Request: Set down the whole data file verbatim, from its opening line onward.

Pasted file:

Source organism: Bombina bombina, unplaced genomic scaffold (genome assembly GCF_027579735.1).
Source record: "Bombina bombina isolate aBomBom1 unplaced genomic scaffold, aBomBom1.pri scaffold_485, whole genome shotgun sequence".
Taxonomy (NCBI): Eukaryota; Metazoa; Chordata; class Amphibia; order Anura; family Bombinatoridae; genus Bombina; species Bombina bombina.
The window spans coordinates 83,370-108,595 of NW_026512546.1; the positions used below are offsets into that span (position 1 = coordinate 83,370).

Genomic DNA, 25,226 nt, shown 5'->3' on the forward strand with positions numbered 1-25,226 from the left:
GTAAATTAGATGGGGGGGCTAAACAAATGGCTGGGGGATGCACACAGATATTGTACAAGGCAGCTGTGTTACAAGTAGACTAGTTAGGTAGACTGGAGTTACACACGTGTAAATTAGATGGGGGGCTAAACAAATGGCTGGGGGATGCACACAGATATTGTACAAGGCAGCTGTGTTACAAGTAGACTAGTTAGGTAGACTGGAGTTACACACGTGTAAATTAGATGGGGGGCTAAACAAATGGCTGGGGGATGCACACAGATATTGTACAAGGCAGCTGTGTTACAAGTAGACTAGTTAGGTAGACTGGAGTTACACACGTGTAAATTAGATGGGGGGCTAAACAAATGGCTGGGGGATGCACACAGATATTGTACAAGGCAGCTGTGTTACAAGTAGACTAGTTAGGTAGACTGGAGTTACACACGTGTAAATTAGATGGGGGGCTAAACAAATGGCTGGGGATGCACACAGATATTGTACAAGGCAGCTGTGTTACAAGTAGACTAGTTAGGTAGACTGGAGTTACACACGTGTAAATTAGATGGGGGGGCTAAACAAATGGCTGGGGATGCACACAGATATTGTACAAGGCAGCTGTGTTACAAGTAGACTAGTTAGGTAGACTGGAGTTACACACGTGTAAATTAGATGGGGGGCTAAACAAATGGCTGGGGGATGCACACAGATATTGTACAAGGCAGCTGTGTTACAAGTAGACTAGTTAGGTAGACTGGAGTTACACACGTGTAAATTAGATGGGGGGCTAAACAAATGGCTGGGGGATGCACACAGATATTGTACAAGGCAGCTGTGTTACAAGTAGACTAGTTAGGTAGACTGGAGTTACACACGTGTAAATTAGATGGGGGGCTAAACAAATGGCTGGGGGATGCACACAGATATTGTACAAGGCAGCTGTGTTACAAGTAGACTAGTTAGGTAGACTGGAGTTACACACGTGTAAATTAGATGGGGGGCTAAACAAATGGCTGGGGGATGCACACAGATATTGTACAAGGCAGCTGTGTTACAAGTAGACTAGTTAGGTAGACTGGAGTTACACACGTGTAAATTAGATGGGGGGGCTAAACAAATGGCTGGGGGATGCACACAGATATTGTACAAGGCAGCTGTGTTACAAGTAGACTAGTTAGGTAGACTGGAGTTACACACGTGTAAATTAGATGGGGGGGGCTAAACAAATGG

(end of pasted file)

Source organism: Bombina bombina, unplaced genomic scaffold (genome assembly GCF_027579735.1).
Source record: "Bombina bombina isolate aBomBom1 unplaced genomic scaffold, aBomBom1.pri scaffold_485, whole genome shotgun sequence".
Taxonomy (NCBI): Eukaryota; Metazoa; Chordata; class Amphibia; order Anura; family Bombinatoridae; genus Bombina; species Bombina bombina.
The window spans coordinates 83,370-108,595 of NW_026512546.1; the positions used below are offsets into that span (position 1 = coordinate 83,370).

Genomic DNA, 25,226 nt, shown 5'->3' on the forward strand with positions numbered 1-25,226 from the left:
GTAAATTAGATGGGGGGGCTAAACAAATGGCTGGGGGATGCACACAGATATTGTACAAGGCAGCTGTGTTACAAGTAGACTAGTTAGGTAGACTGGAGTTACACACGTGTAAATTAGATGGGGGGCTAAACAAATGGCTGGGGGATGCACACAGATATTGTACAAGGCAGCTGTGTTACAAGTAGACTAGTTAGGTAGACTGGAGTTACACACGTGTAAATTAGATGGGGGGCTAAACAAATGGCTGGGGGATGCACACAGATATTGTACAAGGCAGCTGTGTTACAAGTAGACTAGTTAGGTAGACTGGAGTTACACACGTGTAAATTAGATGGGGGGCTAAACAAATGGCTGGGGGATGCACACAGATATTGTACAAGGCAGCTGTGTTACAAGTAGACTAGTTAGGTAGACTGGAGTTACACACGTGTAAATTAGATGGGGGGCTAAACAAATGGCTGGGGATGCACACAGATATTGTACAAGGCAGCTGTGTTACAAGTAGACTAGTTAGGTAGACTGGAGTTACACACGTGTAAATTAGATGGGGGGGCTAAACAAATGGCTGGGGATGCACACAGATATTGTACAAGGCAGCTGTGTTACAAGTAGACTAGTTAGGTAGACTGGAGTTACACACGTGTAAATTAGATGGGGGGCTAAACAAATGGCTGGGGGATGCACACAGATATTGTACAAGGCAGCTGTGTTACAAGTAGACTAGTTAGGTAGACTGGAGTTACACACGTGTAAATTAGATGGGGGGCTAAACAAATGGCTGGGGGATGCACACAGATATTGTACAAGGCAGCTGTGTTACAAGTAGACTAGTTAGGTAGACTGGAGTTACACACGTGTAAATTAGATGGGGGGCTAAACAAATGGCTGGGGGATGCACACAGATATTGTACAAGGCAGCTGTGTTACAAGTAGACTAGTTAGGTAGACTGGAGTTACACACGTGTAAATTAGATGGGGGGCTAAACAAATGGCTGGGGGATGCACACAGATATTGTACAAGGCAGCTGTGTTACAAGTAGACTAGTTAGGTAGACTGGAGTTACACACGTGTAAATTAGATGGGGGGGCTAAACAAATGGCTGGGGGATGCACACAGATATTGTACAAGGCAGCTGTGTTACAAGTAGACTAGTTAGGTAGACTGGAGTTACACACGTGTAAATTAGATGGGGGGGGCTAAACAAATGG